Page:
Home Courts Monroe mapmaker subpoenaed in Texas voting rights case

Monroe mapmaker subpoenaed in Texas voting rights case

The U.S. Department of Justice is demanding that an Orange County cartographer turn over records that were used by Texas lawmakers to create congressional districts that the feds claim are discriminatory.

The DOJ’s Civil Rights Division filed a motion on June 15 in U.S. District Court, White Plains, to compel Eric Wienckowski, owner of MapGraphica in Monroe, to comply with a subpoena.

Wienckowski did not reply to an email asking for a response.

He was subpoenaed in two cases filed last year in federal court, El Paso, Texas, that have been consolidated: United States of America versus State of Texas and League of United Latin American Citizens versus Gov. Greg Abbott.

The complaints argue that the Texas legislature refused to recognize the state’s growing minority population and carved out congressional districts that favor white populations, in violation of the Voting Rights Act.

“It surgically excised minority communities from the core of the Dallas-Fort Worth Metroplex,” for example, “by attaching them to heavily Anglo rural counties, some more than a hundred miles away … where they would lack equal electoral opportunity.”

The redistricting was led by Republican state Rep. Todd Hunter, who hired Butler Snow, a public policy law firm, to assist with the process. The law firm hired Wienckowski to provide mapping support.

He founded the cartography company in 1999, beginning with fishing maps and then expanding to “custom mapping solutions for any project,” according to its website. His LinkedIn profile lists him as a senior cartographer for the New York State Task Force on Reapportionment.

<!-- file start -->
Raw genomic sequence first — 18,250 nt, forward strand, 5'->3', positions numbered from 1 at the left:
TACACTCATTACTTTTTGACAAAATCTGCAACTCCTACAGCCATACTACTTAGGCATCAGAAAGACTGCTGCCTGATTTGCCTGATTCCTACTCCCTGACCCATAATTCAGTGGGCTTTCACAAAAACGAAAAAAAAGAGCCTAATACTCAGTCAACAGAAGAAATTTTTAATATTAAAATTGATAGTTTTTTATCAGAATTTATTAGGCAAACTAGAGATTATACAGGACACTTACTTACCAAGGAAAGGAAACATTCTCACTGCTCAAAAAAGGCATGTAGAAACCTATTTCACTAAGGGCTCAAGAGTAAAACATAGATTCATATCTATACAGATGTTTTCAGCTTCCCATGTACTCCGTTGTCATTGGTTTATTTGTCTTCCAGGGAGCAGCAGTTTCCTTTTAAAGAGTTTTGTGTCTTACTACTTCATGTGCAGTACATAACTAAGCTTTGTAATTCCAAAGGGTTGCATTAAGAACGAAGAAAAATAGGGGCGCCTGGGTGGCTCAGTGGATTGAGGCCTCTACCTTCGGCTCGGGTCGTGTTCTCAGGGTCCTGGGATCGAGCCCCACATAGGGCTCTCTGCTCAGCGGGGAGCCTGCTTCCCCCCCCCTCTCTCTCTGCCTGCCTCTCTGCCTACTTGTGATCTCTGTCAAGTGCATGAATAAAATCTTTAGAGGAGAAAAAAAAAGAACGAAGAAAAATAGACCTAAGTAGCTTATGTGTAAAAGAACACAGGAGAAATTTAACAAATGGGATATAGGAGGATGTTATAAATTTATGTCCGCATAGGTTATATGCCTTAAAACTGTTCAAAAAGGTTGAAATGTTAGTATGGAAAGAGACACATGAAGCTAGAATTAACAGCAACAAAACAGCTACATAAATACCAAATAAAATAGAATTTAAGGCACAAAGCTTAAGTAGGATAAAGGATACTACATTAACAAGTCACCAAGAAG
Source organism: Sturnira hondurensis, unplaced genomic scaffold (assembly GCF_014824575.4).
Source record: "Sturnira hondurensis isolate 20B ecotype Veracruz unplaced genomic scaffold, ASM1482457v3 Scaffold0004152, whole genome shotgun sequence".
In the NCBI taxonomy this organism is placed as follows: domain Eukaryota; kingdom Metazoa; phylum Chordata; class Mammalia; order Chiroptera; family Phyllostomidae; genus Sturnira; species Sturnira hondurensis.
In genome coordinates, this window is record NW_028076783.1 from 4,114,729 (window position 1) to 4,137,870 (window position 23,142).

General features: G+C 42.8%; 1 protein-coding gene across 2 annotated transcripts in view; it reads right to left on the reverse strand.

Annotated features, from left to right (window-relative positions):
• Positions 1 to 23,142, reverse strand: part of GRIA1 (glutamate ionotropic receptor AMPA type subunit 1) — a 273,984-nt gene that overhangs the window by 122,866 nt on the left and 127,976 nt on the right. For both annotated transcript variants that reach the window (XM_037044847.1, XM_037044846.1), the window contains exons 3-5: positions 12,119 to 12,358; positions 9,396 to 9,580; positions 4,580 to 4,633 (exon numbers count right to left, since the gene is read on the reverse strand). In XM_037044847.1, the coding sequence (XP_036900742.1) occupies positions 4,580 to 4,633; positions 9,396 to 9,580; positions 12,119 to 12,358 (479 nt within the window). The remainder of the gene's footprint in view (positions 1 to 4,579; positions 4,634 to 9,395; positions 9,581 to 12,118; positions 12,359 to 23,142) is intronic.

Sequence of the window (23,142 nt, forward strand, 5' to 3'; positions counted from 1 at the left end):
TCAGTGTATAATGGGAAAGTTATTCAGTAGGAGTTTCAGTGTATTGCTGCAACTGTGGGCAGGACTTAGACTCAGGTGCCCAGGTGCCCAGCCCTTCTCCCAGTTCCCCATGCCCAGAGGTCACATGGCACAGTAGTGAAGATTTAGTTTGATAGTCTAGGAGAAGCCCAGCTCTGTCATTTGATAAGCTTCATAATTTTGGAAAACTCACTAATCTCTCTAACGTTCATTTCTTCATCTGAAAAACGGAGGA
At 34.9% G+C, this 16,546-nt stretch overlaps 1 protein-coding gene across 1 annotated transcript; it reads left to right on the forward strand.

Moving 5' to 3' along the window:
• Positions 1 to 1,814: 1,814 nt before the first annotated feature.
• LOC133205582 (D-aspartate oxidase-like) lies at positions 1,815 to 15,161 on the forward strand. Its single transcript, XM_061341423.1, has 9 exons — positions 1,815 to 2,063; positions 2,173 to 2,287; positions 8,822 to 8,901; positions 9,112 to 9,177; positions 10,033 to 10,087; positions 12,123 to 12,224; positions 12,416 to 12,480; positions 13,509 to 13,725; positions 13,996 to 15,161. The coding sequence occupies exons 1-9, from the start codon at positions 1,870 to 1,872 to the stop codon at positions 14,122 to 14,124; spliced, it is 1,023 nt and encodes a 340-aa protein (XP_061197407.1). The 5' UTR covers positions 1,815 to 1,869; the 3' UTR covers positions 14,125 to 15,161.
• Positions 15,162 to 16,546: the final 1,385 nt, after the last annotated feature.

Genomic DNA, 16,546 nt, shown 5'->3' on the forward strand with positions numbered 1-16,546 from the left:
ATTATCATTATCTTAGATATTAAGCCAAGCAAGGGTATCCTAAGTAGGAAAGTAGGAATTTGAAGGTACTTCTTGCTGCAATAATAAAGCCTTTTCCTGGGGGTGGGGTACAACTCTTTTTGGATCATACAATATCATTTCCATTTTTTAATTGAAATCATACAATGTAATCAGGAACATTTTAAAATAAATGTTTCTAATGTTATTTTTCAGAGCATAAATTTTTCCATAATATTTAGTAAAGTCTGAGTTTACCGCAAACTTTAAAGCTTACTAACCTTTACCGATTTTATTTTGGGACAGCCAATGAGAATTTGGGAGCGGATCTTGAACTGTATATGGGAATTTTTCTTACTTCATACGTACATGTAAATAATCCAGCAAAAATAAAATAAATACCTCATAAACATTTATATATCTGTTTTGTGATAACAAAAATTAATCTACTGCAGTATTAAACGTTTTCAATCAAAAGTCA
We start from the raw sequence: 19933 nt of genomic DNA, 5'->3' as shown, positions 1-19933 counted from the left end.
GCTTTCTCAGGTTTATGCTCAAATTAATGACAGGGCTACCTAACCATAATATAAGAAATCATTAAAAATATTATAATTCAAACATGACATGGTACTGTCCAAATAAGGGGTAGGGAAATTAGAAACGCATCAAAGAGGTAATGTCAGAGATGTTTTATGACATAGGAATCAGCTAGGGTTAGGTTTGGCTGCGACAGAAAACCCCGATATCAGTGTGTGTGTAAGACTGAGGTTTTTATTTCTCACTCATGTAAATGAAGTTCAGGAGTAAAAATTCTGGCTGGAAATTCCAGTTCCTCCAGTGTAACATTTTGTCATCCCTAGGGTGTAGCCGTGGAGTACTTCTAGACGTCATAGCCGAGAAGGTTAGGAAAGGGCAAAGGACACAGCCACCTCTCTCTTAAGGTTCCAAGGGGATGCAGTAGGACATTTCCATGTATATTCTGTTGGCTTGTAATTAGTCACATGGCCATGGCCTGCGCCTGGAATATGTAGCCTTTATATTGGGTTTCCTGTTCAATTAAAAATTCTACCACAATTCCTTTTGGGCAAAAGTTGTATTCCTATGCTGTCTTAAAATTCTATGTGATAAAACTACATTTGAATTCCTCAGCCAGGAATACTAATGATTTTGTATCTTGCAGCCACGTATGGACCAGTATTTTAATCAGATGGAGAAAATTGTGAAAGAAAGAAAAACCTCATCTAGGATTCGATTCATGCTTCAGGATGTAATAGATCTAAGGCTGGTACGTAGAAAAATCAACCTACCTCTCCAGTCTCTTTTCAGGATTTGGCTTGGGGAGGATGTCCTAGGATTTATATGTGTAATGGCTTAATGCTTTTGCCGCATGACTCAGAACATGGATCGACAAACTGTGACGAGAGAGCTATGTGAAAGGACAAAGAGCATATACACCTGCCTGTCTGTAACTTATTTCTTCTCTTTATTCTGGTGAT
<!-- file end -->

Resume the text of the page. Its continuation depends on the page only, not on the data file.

Wienckowski was served with a subpoena on May 3 demanding documents about the redistricting plan, to be produced by June 2.

Butler Snow responded that Wienckowski would refuse to produce documents, according to the feds, and would not provide a “privilege log” describing why the documents may be withheld.

“Mr. Wienckowski has documents that are highly relevant to the United States’ claims in this case,” the government argues, “and he has failed to articulate a valid basis to withhold them.”

Adam Foltz, another consultant involved in the redistricting process, did produce a privilege log. He said Wienckowski is protected by privileges for attorney-client work product and legislative deliberations. He described the records as “confidential analysis … reflecting and implicating legislative thoughts, opinions and mental impressions” and including “contributions from outside counsel.”

The government argues that Wienckowski has not established legitimate exemptions.

The United States is entitled to whatever discovery it may deem appropriate, the government says, because he was an active participant in the events, “namely, the passage of a redistricting plan alleged to have a discriminatory purpose and result.”

On June 21, Wienckowski asked the White Plains court to transfer the government’s motion to federal court in El Paso, where similar discovery rulings have been issued in the underlying lawsuit. He said the United States does not oppose a transfer.

Wienckowski is represented by Manhattan attorney David M. Cohen and Austin, Texas attorney Scott K. Field.

The government is represented by assistant federal prosecutor David Kennedy in New York and several attorneys in the Department of Justice civil rights office in Washington.


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